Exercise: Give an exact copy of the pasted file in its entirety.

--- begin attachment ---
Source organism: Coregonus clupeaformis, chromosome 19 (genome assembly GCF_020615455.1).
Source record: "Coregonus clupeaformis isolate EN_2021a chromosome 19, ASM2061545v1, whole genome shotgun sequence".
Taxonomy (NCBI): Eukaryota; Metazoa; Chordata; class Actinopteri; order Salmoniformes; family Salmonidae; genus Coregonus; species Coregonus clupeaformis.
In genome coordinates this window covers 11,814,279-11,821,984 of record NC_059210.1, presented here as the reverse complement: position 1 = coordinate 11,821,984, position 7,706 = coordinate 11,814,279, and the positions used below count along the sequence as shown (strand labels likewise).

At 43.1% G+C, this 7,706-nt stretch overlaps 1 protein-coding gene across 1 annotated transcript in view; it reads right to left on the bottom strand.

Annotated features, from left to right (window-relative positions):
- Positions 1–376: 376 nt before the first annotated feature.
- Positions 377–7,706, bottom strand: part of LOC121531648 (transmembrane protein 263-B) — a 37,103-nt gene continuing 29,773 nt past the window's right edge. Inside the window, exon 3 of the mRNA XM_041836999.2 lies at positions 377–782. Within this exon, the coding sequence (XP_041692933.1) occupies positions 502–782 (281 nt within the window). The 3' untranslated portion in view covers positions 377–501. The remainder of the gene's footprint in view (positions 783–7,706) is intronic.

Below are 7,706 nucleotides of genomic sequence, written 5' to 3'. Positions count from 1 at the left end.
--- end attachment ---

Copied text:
Source organism: Coregonus clupeaformis, chromosome 19 (genome assembly GCF_020615455.1).
Source record: "Coregonus clupeaformis isolate EN_2021a chromosome 19, ASM2061545v1, whole genome shotgun sequence".
Taxonomy (NCBI): Eukaryota; Metazoa; Chordata; class Actinopteri; order Salmoniformes; family Salmonidae; genus Coregonus; species Coregonus clupeaformis.
In genome coordinates this window covers 11,814,279-11,821,984 of record NC_059210.1, presented here as the reverse complement: position 1 = coordinate 11,821,984, position 7,706 = coordinate 11,814,279, and the positions used below count along the sequence as shown (strand labels likewise).

At 43.1% G+C, this 7,706-nt stretch overlaps 1 protein-coding gene across 1 annotated transcript in view; it reads right to left on the bottom strand.

Annotated features, from left to right (window-relative positions):
- Positions 1–376: 376 nt before the first annotated feature.
- Positions 377–7,706, bottom strand: part of LOC121531648 (transmembrane protein 263-B) — a 37,103-nt gene continuing 29,773 nt past the window's right edge. Inside the window, exon 3 of the mRNA XM_041836999.2 lies at positions 377–782. Within this exon, the coding sequence (XP_041692933.1) occupies positions 502–782 (281 nt within the window). The 3' untranslated portion in view covers positions 377–501. The remainder of the gene's footprint in view (positions 783–7,706) is intronic.

Below are 7,706 nucleotides of genomic sequence, written 5' to 3'. Positions count from 1 at the left end.